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Re: What will improve Debian most?



On Sun, Mar 29, 2009 at 04:04:22PM +0100, Stephen Gran wrote:
> You're also making some implicit assumptions about what is available -
> are there really 9855 new projects that should have been added to Debian
> last year that weren't?  

Via twitter [0] here's another point of comparison: the iPhone app store
opened in July last year, and in that pretty brief time has something like
30,000 apps [1] for its single platform. Debian has 4,847 less than that
in sid (main, contrib and non-free) for our most popular platform (i386).

CPAN has 15,496 modules apparently, compared to around 1,673 lib*-perl
packages. "gem list -r" lists about 4,500 Ruby Gems, compared to about
530 packages with ruby in the name. There are 4,245 wordpress plugins and
700 wordpress themes. There are about 2,120 drupal modules compatible w/
version 6 (somewhat more for version 5).

Those (CPAN, Ruby, WordPress, Drupal) alone add up to about 25,000
additional packages, let alone 9,855. I don't know how you want to count
the iPhone stuff -- all of which was either ported or written for scratch
in the past ten or so months -- but I suspect most of the software there
isn't already packaged for Debian.

And yes, a lot of those packages would be crap compared to what we
currently have in the archive -- they'd be things that make your phone
sound like bodily functions, NIH-versions of things other people have
already done, Bobby's first program with a deliberately or accidentally
non-free license, and I'm sure there wouldn't be much of interest in
the maintainer scripts for them either.

But take all that for granted: would finding a way to redistribute as
much of that as we could serve our users? I suspect so -- making it easy
to get software, and having a single point of control for sysadmins to
manage it is Debian's raison d'etre, afaict. Would it serve the free
software community? How many modules, plugins and themes are freely
licensed, and how many more would be if they were redistributed by
folks who have learnt about licensing issues and care about encouraging
free licenses?  Wouldn't having a free Linux distro that's keeping up
with new distribution models like the iPhone App Store and Ruby Gems
be a useful tool in keeping free software and Debian users relevant and
competitive on every playing field?

Don't get me wrong, I don't think it'd be easy to handle that sort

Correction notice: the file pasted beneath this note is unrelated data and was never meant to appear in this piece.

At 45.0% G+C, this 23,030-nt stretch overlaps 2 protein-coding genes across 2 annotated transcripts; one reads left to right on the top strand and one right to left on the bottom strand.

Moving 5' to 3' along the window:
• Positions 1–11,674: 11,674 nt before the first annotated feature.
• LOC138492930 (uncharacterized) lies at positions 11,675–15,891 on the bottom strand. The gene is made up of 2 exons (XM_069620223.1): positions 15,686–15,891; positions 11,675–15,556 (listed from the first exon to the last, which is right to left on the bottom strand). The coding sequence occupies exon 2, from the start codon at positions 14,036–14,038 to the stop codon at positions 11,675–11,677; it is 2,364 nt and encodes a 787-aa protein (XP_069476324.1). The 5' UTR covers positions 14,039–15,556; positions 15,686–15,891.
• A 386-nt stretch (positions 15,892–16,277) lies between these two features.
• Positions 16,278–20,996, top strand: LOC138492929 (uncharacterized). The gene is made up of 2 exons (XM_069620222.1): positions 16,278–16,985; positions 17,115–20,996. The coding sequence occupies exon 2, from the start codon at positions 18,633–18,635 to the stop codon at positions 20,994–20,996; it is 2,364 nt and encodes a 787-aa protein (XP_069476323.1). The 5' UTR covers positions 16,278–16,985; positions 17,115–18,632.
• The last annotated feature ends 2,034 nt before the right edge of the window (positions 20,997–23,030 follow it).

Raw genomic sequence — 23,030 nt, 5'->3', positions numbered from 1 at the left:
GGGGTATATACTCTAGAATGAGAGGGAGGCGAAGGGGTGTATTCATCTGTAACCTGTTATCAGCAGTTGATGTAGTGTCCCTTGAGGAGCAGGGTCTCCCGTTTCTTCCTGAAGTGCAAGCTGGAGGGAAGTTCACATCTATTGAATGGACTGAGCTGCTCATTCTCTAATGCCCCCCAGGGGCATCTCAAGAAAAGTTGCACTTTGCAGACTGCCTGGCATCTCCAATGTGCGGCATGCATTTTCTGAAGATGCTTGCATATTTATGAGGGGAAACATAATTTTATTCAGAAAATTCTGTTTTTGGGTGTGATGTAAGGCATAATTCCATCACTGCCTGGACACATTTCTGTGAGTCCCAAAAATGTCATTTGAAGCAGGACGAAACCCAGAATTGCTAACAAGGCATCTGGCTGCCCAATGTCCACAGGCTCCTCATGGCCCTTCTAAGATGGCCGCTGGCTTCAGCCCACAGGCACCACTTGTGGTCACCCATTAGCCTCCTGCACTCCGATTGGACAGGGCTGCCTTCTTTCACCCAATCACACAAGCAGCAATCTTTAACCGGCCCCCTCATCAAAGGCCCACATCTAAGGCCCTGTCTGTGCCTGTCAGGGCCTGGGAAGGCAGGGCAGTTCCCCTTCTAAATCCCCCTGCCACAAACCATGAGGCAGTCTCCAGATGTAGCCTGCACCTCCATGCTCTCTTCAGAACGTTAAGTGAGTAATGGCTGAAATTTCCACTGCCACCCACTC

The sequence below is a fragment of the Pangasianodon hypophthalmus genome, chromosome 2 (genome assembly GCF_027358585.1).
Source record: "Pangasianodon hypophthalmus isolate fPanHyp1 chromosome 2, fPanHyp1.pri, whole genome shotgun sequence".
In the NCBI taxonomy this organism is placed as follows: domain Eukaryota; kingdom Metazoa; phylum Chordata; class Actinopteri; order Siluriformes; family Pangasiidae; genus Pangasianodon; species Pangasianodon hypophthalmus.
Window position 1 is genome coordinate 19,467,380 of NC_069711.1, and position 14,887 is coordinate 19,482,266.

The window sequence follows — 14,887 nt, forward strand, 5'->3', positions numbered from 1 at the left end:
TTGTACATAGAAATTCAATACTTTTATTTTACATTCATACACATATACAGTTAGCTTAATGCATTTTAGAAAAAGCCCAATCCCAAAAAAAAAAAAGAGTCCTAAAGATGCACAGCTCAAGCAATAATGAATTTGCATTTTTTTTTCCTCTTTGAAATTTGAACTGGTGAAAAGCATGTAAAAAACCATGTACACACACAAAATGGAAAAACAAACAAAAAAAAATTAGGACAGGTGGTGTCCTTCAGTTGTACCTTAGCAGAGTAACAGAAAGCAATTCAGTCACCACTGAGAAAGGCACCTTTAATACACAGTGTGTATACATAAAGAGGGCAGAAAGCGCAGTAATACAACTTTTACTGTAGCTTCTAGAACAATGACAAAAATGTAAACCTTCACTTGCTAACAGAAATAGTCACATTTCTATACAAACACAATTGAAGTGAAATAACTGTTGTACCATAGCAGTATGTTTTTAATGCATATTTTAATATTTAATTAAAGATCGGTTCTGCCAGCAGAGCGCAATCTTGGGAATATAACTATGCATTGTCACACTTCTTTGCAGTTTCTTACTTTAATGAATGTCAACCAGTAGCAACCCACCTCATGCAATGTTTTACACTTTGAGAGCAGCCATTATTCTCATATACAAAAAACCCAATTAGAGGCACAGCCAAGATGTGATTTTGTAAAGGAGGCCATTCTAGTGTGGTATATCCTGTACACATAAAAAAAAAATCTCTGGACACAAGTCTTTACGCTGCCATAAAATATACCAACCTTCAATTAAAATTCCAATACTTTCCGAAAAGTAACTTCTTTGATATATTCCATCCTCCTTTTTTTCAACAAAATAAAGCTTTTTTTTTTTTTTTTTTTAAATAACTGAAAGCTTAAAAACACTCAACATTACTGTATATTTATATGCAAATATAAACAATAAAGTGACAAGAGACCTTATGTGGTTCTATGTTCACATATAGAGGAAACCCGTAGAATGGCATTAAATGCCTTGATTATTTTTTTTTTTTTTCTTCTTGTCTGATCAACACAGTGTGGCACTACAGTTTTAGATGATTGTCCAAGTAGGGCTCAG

of scale -- the archive software might cope with that sort of growth
but it'd be rough, it'd probably be pretty tough on the capacity of
our servers, it'd require more automated maintenance techniques (eg,
automatically packaging every module in CPAN), which would in turn
require more automated testing techniques (so that automatically packaged
modules that are obviously broken don't go into sid), unless most of it
was arch:all stuff, it'd be tough on the autobuilders, it'd be tough on
the mirrors, it'd be especially tough on searching through the Packages
file, and I'm sure there's other challenges that would have to be met.

And maybe Debian's not up to meeting those challenges -- maybe keeping
a roughly constant growth rate is good enough; maybe all the clever tech
that would have to be built is too much effort; maybe there'd just be too
many arguments for anyone to bother with. But if Debian doesn't tackle
the issues blocking us from distributing lots of the software people
are actually using, and if Debian leaves those problems to Apple and
Google and Drupal and CPAN to address... Well, if you're not addressing
the problems people see as relevant, aren't you irrelevant?

Cheers,
aj (wondering if Debian's prospective leaders for the next year will have
    anything further to add when the votion period ends in 30 hours or so)

[0] http://twitter.com/diveintomark/status/1360639404
    http://identi.ca/notice/2904469 

[1] http://www.148apps.com/news/wowza-30000-apps-itunes-app-store/
    http://148apps.com/10000/

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